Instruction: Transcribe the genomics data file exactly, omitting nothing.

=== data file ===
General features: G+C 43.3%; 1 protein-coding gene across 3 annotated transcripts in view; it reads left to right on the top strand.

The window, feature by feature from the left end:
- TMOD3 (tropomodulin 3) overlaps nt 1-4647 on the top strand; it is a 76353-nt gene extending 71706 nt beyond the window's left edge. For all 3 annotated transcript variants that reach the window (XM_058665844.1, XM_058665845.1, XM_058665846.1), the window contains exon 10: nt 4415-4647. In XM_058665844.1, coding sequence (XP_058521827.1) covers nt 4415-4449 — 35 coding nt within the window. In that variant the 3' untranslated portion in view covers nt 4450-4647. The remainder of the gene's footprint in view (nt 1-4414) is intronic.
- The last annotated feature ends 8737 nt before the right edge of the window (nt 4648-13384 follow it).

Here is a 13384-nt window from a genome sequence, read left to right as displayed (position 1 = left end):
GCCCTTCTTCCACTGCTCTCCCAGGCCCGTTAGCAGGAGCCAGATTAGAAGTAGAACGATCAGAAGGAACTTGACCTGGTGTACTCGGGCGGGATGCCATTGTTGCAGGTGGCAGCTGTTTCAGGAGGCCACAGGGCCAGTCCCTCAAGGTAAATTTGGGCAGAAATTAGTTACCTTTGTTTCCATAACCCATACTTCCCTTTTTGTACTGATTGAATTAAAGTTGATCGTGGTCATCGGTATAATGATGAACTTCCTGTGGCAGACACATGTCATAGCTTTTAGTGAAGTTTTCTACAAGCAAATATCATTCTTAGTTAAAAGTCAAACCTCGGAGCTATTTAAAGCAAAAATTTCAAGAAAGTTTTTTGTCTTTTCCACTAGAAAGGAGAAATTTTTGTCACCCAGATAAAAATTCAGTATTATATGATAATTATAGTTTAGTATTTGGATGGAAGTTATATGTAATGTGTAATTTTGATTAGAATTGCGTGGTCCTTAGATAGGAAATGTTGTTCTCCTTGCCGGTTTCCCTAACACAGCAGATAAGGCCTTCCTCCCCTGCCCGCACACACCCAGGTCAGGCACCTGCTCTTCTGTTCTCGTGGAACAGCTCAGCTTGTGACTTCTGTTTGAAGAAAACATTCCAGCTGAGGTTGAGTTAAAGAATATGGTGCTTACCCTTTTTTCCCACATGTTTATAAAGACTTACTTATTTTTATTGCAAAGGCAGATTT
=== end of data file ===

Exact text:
General features: G+C 43.3%; 1 protein-coding gene across 3 annotated transcripts in view; it reads left to right on the top strand.

The window, feature by feature from the left end:
- TMOD3 (tropomodulin 3) overlaps nt 1-4647 on the top strand; it is a 76353-nt gene extending 71706 nt beyond the window's left edge. For all 3 annotated transcript variants that reach the window (XM_058665844.1, XM_058665845.1, XM_058665846.1), the window contains exon 10: nt 4415-4647. In XM_058665844.1, coding sequence (XP_058521827.1) covers nt 4415-4449 — 35 coding nt within the window. In that variant the 3' untranslated portion in view covers nt 4450-4647. The remainder of the gene's footprint in view (nt 1-4414) is intronic.
- The last annotated feature ends 8737 nt before the right edge of the window (nt 4648-13384 follow it).

Here is a 13384-nt window from a genome sequence, read left to right as displayed (position 1 = left end):
GCCCTTCTTCCACTGCTCTCCCAGGCCCGTTAGCAGGAGCCAGATTAGAAGTAGAACGATCAGAAGGAACTTGACCTGGTGTACTCGGGCGGGATGCCATTGTTGCAGGTGGCAGCTGTTTCAGGAGGCCACAGGGCCAGTCCCTCAAGGTAAATTTGGGCAGAAATTAGTTACCTTTGTTTCCATAACCCATACTTCCCTTTTTGTACTGATTGAATTAAAGTTGATCGTGGTCATCGGTATAATGATGAACTTCCTGTGGCAGACACATGTCATAGCTTTTAGTGAAGTTTTCTACAAGCAAATATCATTCTTAGTTAAAAGTCAAACCTCGGAGCTATTTAAAGCAAAAATTTCAAGAAAGTTTTTTGTCTTTTCCACTAGAAAGGAGAAATTTTTGTCACCCAGATAAAAATTCAGTATTATATGATAATTATAGTTTAGTATTTGGATGGAAGTTATATGTAATGTGTAATTTTGATTAGAATTGCGTGGTCCTTAGATAGGAAATGTTGTTCTCCTTGCCGGTTTCCCTAACACAGCAGATAAGGCCTTCCTCCCCTGCCCGCACACACCCAGGTCAGGCACCTGCTCTTCTGTTCTCGTGGAACAGCTCAGCTTGTGACTTCTGTTTGAAGAAAACATTCCAGCTGAGGTTGAGTTAAAGAATATGGTGCTTACCCTTTTTTCCCACATGTTTATAAAGACTTACTTATTTTTATTGCAAAGGCAGATTT